ftp://hotline.pvt.net/pub/win_utils/winsock/ssh/.

  There's also a commercial version by Tatu Yloenen, the original author
  of ssh.  There's also a beta version for the Mac, available from
  Datafellows.

  3.2.	May I legally run ssh?

  The UNIX version of ssh 1.2.20 may be used and distributed freely, but
  must not be sold commercially as a separate product, as part of a
  bigger product or project, or otherwise used for financial gain
  without a separate license.

  Earlier versions of ssh had a less restrictive license; see the file
  COPYING in the accompanying source distributions.

  Tatu Yloenen's MS-Windows version of ssh is a commercial product,
  which requires licensing.

  In some countries, particularly France, Russia, Iraq, and Pakistan, it
  may be illegal to use any encryption at all without a special permit.

  If you are in the United States, you should be aware that, while ssh
  was written outside the United States using information publicly
  available everywhere, the US Government may consider it a criminal
  offence to export this software from the US once it has been imported,
  including putting it on a ftp site.  Contact the Office of Defence
  Trade Controls if you need more information.

  The algorithms RSA and IDEA, which are used by ssh, are claimed as
  patented in different countries, including the US. Linking against the
  RSAREF library, which is possible, may or may not make it legal to use
  ssh for non-commercial purposes in the US. You may need to obtain
  licenses for commercial use of IDEA; ssh can be configured to work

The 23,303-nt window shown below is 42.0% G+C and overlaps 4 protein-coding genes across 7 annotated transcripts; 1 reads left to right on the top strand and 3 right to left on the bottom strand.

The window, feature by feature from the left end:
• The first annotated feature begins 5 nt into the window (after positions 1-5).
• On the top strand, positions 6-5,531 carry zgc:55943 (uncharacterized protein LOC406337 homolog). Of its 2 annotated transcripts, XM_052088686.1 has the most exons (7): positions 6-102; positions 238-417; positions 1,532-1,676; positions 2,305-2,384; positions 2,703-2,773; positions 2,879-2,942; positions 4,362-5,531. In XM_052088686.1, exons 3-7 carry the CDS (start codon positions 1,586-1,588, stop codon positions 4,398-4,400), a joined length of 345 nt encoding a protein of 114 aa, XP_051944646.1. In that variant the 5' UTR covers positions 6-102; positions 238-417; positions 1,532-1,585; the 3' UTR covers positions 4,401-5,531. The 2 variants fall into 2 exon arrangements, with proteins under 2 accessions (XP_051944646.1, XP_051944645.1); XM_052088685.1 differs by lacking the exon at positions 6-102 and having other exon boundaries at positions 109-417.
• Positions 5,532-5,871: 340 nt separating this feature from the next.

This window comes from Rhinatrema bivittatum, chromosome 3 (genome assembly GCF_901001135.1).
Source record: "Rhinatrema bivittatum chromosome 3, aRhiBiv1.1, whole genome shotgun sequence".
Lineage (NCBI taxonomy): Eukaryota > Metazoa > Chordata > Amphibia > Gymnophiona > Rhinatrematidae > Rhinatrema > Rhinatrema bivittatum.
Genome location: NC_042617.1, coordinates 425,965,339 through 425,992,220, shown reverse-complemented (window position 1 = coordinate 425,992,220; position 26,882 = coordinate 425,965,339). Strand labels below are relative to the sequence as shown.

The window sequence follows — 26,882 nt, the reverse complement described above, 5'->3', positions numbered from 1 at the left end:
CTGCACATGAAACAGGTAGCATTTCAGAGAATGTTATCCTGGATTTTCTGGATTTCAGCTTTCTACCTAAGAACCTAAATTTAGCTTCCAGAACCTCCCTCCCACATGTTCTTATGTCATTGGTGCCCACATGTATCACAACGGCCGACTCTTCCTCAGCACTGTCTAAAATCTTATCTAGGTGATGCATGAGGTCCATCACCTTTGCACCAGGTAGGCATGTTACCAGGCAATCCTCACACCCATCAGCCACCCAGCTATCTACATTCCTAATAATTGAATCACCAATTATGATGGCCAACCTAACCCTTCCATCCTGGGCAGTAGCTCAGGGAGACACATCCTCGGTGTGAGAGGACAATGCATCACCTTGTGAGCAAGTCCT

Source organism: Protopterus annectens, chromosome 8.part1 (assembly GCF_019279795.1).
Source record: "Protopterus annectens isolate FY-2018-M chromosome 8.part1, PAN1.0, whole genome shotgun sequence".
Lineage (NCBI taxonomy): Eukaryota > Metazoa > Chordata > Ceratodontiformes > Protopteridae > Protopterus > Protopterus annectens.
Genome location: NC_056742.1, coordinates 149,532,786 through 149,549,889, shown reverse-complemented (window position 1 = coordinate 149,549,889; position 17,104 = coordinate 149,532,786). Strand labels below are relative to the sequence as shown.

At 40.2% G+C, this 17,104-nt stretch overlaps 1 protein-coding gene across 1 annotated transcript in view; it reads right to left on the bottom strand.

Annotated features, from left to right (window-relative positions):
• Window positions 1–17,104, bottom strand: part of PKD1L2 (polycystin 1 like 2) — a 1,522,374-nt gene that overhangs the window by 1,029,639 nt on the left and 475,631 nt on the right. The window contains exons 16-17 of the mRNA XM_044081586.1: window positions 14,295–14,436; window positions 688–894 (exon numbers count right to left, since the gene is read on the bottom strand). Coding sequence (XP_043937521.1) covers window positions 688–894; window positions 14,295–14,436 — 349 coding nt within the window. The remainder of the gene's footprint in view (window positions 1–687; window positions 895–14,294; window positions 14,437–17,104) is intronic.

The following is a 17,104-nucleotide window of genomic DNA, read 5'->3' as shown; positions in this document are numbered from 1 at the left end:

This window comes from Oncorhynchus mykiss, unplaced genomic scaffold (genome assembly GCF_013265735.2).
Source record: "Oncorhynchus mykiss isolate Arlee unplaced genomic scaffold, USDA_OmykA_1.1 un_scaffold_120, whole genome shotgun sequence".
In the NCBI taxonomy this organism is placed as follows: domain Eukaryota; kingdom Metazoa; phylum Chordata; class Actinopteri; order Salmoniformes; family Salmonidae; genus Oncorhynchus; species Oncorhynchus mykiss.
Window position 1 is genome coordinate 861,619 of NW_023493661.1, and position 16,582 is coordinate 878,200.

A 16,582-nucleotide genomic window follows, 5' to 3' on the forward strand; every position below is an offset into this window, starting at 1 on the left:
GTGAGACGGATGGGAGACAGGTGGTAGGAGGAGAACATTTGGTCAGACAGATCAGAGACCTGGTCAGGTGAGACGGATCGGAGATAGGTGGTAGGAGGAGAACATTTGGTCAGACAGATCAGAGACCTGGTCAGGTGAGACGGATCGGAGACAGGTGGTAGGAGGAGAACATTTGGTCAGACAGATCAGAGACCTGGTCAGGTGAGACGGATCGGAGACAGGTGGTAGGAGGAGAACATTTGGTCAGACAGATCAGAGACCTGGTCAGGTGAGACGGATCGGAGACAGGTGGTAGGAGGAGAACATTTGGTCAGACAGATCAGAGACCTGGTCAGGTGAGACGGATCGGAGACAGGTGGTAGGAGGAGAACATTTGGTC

without it.  Ssh works perfectly fine without IDEA, however.

  For more detail, refer to the file COPYING in the ssh source
  distribution.

  For information on software patents in general, see the Leauge for
  Programming Freedom's homepage at http://lpf.org/.

  3.3.	What about commercial use of ssh?

  Ssh has been freely available in the Unix environment, and almost
  certainly will remain to be so in future.

  Tatu Yloenen, the original author of ssh, has started a company, SSH
  Communications Security Oy, that will provide commercial support and
  licenses for ssh.  This company is working together with Data Fellows,
  who are the sole contact for licensing ssh.  More information can be
  found at http://www.europe.datafellows.com/ and http://www.ssh.fi/.

  3.4.	Where can I obtain ssh?

  The central site for distributing ssh is ftp://ftp.cs.hut.fi/pub/ssh/.

  Official releases are PGP-signed, with the key ID

  DCB9AE01 1995/04/24 Ssh distribution key <ylo@cs.hut.fi>
  Key fingerprint =  C8 90 C8 5A 08 F0 F5 FD  61 AF E6 FF CF D4 29 D9

  The latest development version is available from
  ftp://ftp.cs.hut.fi/pub/ssh/snapshots/.
  Ssh is also available via anonymous ftp from the following sites:

     Australia:
	ftp://coombs.anu.edu.au/pub/security/tools

     Chile:
	ftp://ftp.inf.utfsm.cl/pub/security/ssh

     Finland:
	ftp://ftp.funet.fi/pub/unix/security/login/ssh

     Germany:
	ftp://ftp.cert.dfn.de/pub/tools/net/ssh

     Hungary:
	ftp://ftp.kfki.hu/pub/packages/security/ssh

     Ireland:
	ftp://odyssey.ucc.ie/pub/

     Poland:
	ftp://ftp.agh.edu.pl/pub/security/ssh

     Portugal:
	ftp://ftp.ci.uminho.pt/pub/security/

     Russia:
	ftp://ftp.kiae.su/unix/crypto

     Slovenia:
	ftp://ftp.arnes.si/security/ssh

     United Kingdom:
	ftp://ftp.exweb.com/pub/security/ssh

     United States:
	ftp://ftp.net.ohio-state.edu/pub/security/ssh

     United States:
	ftp://ftp.gw.com/pub/unix/ssh

  Some mirrors may not have the most recent snapshots available.

  3.5.	How do I install it?

  Get the file from a site near you, then unpack it with

  gzip -c -d ssh-1.2.20.tar.gz | tar xvf -

  then change into the directory ssh-1.2.20, read the file INSTALL, and
  follow the directions in it.

  3.6.	Does it make sense to install ssh as non-root under UNIX?

  You can install and run a ssh binary, which you can use to log into
  another system on which sshd is running.

  If you want to log in to the remote system without typing in your
  password, you'll have to generate a private key in your home directory
  using ssh-keygen, then put your public key into
  $HOME/.ssh/authorized_keys.

  You can also start up sshd yourself as non-root, supplying the -p
  option so it binds to a non-privileged port (>1024), and then connect